I started reading Beth Moore's new book, "So Long, Insecurity". I admit, I only bought it and started reading it because some friends at church wanted to start a discussion group on it. I even commented to one of them on Sunday that insecurity was not really something that I struggled with, but I was looking forward to the discussion.
Wow. I am continually amazed at how books like this can make us aware of things that we don't typically take the time to notice in ourselves. Some of the things I am realizing already are things that I would have never "labeled" as insecure. There are two passages that really hit home with me, especially after the amazing series we just completed at The Orchard, called "What Jim Said".
From Beth Moore's book - "Just when I'm feeling all secure, like I'm God's best friend, an earthquake splits that lofty mountain right down the middle. And boy, am I dismayed. I have a feeling we can never get so secure in ourselves that we cannot be moved. Can a rock ever move forward?
Is the goal of the believing life to get to a place where we simply hold steady till we die? Maybe that's part of my problem. Maybe I just get bored easily. I'm forever wanting to go someplace with God. I forget that in order to really want to go, something has to happen to make me want to leave where I am. Maybe we're all just sick to death of taking three steps forward and two steps back. Call me a math wizard, but isn't that still one step forward? Isn't that still some pretty big progress as we run against the hurricane winds of a godless culture? And if we don't lose that ground, aren't we on our way somewhere new? Willing to take three more steps - even if we lose two?"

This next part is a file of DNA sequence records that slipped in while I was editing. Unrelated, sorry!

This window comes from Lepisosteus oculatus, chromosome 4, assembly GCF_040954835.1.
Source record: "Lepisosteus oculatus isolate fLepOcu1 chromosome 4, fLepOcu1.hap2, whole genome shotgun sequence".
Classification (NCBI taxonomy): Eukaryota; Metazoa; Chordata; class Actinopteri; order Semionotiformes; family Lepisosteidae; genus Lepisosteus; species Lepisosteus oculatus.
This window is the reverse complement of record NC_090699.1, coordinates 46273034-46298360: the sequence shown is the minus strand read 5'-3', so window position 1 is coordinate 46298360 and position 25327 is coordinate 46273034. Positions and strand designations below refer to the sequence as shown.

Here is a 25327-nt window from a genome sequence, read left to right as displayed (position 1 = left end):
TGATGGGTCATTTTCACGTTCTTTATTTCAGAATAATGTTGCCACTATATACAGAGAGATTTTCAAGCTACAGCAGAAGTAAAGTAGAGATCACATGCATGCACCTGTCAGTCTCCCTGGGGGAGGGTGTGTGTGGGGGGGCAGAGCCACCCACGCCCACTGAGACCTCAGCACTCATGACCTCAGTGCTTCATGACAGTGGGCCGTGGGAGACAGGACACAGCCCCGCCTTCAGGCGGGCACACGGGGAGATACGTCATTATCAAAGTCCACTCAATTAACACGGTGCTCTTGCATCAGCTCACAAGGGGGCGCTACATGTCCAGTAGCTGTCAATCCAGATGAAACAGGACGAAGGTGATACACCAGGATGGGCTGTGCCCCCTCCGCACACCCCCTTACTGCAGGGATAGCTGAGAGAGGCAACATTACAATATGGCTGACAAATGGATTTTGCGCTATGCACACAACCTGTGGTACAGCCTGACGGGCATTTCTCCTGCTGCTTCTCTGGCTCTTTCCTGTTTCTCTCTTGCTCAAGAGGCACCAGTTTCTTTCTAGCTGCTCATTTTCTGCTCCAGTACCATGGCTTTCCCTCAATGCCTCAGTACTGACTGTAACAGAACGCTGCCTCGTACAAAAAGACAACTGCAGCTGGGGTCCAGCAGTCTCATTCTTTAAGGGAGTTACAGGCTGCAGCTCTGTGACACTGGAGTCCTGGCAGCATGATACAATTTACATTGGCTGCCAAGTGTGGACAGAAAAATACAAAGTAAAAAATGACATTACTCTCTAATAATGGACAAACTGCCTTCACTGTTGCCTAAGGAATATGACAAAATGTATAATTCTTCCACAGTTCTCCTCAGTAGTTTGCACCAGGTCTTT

Here's the other one - " Perhaps, like me, somewhere deep inside you entertain the lie that you know yourself better than God kows you and that you've somehow successfully hidden something from His omniscient eye. This could be the only explanation for why He bothers with you. For those of us who try to live in the light of Scripture, this thought process is far more subtle than outright. Roots always extend underground. Sometimes, the only way we know one of these roots exists is when we see what's growing from it. If we have false assumptions like, "If God really knew me, he wouldn't like me" hidden somewhere in our core, it will feed our insecurities like a zookeeper shoveling hay to an elephant. We only know that assumption is there because something big, alive, and destructive is growing from it."
Wow. I've been thinking about these passages for the last few days. Very insightful!